In Condict we explained, "when a permit to construct a reservoir is granted upon condition that the impounded water is to be used upon particular lands, the right to the use of those waters is not a mere personal right, but is a right running with the land and it passes with a conveyance of the land even in the absence of special mention."Summary of this case from Bentley v. Dir. of Office of State Lands
335 P.2d 792 (Wyo. 1959) 79 Wyo. 211 Aurilla P. CONDICT, as Executrix of the Estate of W. C. Condict, Deceased; Aurilla P. Condict, Maysel H. Condict, Winthrop C. Condict, Jr., and Alden Revelle Condict, as residuary devisees and legatees of Winthrop C. Condict, Deceased; State Board of Control of the State of Wyoming; and L. C. Bishop, as State Engineer, Appellants, (Defendants below), v. Cecil A. RYAN, Appellee, (Plaintiff below). No. 2827. Supreme Court of Wyoming. March 3, 1959
C. A. Brimmer, Jr., Rawlins, and Frank J. Trelease, Laramie, for appellee.
Before BLUME, C. J., and PARKER and HARNSERGER, JJ.
Mr. Justice HARNSBERGER delivered the opinion of the court.
Appellee's petition for rehearing is advanced upon several grounds. It is said we did not mention and failed to apply § 71-613, W.C.S.1945. This law only became effective February 23, 1921, some five years after the mortgages whose foreclosure gave Condicts title to both lands and reservoir. Although the statute and its application was fully discussed in both brief and argument, it was not deemed necessary to especially mention it when it was decided that by virtue of the condition appended to the permit to construct the reservoir both the reservoir and the waters to be therein impounded were identified with and were appurtenant to the Edwin Ryan lands at the time the mortgages were given in 1916. In consequence, all provisions of the 1921 statute were ineffective as to this question.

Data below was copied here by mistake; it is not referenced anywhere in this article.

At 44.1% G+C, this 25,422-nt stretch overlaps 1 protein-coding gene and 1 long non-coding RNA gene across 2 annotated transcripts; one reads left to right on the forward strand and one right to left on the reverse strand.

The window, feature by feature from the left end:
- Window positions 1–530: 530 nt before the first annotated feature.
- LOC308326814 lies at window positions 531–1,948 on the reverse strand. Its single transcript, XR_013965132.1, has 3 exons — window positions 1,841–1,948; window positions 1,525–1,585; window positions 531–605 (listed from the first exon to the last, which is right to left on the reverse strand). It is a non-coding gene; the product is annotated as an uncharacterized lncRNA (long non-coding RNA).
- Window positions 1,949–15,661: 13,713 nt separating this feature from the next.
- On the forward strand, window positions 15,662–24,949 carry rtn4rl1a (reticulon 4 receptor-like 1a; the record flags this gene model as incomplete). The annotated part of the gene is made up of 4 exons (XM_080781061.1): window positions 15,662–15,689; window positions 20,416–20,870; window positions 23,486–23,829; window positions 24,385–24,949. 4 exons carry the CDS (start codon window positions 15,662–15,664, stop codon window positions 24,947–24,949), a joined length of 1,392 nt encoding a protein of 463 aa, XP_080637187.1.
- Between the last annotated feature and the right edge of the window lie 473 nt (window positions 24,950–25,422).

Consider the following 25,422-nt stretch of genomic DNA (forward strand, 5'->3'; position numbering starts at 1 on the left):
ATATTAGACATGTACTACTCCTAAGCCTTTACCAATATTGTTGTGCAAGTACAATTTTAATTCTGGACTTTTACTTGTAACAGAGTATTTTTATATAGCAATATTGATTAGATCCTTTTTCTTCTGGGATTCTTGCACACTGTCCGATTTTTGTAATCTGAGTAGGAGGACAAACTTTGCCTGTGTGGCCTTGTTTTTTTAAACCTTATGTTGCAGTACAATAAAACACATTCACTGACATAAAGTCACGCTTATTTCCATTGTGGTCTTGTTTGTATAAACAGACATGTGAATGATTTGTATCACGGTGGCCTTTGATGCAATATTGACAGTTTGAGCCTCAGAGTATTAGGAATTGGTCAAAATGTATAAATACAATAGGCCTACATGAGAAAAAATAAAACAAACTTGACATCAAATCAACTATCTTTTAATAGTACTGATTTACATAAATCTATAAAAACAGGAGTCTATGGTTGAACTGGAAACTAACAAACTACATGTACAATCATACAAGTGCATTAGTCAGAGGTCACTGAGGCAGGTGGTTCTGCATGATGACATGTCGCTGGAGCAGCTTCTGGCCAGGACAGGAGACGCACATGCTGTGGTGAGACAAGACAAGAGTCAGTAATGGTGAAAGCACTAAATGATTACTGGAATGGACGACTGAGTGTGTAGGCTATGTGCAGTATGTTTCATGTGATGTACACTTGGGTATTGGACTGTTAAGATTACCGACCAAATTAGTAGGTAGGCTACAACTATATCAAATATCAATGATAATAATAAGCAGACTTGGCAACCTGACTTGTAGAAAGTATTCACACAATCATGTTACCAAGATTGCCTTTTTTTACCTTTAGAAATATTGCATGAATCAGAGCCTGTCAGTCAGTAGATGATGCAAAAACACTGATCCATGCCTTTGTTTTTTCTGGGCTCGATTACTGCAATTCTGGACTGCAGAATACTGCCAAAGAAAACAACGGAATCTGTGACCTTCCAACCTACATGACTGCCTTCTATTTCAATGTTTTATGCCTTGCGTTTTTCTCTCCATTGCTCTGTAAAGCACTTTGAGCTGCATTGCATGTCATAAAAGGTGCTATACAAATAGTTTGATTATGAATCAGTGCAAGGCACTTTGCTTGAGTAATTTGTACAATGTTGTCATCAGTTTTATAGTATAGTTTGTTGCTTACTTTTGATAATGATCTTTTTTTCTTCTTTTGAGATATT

The petitioner also claims the interpretation which we gave to the words imposing the condition upon the permit to contruct the reservoir was upon an initial theory not theretofore advanced. The suggestion is somewhat novel when the record shows that the very instrument wherein the condition appears was introduced as a joint exhibit by the contesting parties and was mentioned in the trial court's findings. It was evidence in the case but because of its nature it required an interpretation of its meaning. Although neither side saw fit to assist us in that effort, the court was not disposed to blind itself to what was apparent from that instrument or to give it the meaning which to us seemed obvious.